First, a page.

Alteration of the nucleoside triphosphate (NTP) catalytic domain within Escherichia coli recA protein attenuates NTP hydrolysis but not joint molecule formation
Journal of Biological Chemistry
The hydrolysis of the nucleoside triphosphates, such as ATP or GTP, plays a central role in a variety of biochemical processes; but, in most cases, the specific mechanism of energy transduction is unclear. DNA strand exchange promoted by the Escherichia coli recA protein is normally associated with ATP hydrolysis. However, we advanced the idea that the observed ATP hydrolysis is not obligatorily linked to the exchange of DNA strands (Menetski, J. P., Bear, D. G., and Kowalczykowski, S. C.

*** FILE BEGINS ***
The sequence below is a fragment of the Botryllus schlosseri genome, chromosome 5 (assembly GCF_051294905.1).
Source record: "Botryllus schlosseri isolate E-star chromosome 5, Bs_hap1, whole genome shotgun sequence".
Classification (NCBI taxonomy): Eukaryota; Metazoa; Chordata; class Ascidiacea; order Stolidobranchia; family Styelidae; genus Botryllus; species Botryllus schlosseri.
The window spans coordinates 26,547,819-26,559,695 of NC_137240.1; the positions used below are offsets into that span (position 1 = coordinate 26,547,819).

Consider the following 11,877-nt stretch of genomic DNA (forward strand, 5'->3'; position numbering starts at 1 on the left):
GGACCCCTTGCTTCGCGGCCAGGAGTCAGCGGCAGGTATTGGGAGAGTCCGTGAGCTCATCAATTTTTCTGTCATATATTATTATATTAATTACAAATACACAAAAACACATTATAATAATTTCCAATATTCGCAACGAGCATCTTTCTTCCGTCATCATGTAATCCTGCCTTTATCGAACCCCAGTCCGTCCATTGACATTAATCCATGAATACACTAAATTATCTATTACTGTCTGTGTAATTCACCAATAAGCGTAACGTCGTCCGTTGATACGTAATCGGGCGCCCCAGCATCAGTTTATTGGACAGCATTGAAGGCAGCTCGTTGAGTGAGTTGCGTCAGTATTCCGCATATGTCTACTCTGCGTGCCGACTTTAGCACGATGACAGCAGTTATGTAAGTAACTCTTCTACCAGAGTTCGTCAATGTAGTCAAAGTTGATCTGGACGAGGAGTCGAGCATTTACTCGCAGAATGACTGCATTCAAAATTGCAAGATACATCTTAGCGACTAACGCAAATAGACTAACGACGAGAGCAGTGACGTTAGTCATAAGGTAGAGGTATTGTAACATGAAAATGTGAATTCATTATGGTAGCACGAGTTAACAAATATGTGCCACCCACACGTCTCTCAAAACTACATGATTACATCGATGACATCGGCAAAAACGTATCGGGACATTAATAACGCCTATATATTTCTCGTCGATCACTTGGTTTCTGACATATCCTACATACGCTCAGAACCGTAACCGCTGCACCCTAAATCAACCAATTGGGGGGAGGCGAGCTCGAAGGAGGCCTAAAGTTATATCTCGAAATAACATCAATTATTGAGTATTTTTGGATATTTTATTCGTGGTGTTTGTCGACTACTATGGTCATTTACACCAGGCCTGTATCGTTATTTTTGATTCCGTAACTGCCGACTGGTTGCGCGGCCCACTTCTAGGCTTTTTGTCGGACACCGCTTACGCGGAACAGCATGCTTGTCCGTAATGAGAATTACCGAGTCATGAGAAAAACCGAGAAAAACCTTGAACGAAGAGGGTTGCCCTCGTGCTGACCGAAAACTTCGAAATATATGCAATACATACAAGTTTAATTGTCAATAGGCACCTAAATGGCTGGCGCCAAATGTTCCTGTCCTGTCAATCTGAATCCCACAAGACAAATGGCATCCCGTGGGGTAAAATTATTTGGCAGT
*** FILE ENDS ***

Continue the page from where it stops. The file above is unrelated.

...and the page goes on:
... kowski, S. C. (1990) Proc. Natl. Acad. Sci. U. S. A. 87, 21-25); instead, ATP binding resulting in an allosteric transition to an active form of the recA protein is sufficient. In this paper, we extend this conclusion by introducing a mutation within a highly conserved region of the recA protein that, on the basis of sequence similarity, is proposed to interact with the pyrophosphate moiety of a bound NTP molecule. The conservative substitution of an arginine for the invariant lysine at position 72 reduces NTP hydrolysis by approximately 600-850-fold. This mutation does not significantly alter the capacity of the mutant recA (K72R) protein either to bind nucleotide cofactors and single-stranded DNA or to respond allosterically to nucleotide cofactor binding. Despite the dramatic attenuation in NTP hydrolysis, the recA (K72R) protein retains the ability to promote homologous pairing and extensive exchange of DNA strands (up to 1.5 kilobase pairs). These results both identify a component of the catalytic domain for NTP hydrolysis and demonstrate that the recA protein-promoted pairing and exchange of DNA strands mechanistically require the allosteric transition induced by NTP cofactor binding, but not the energy educed from NTP hydrolysis.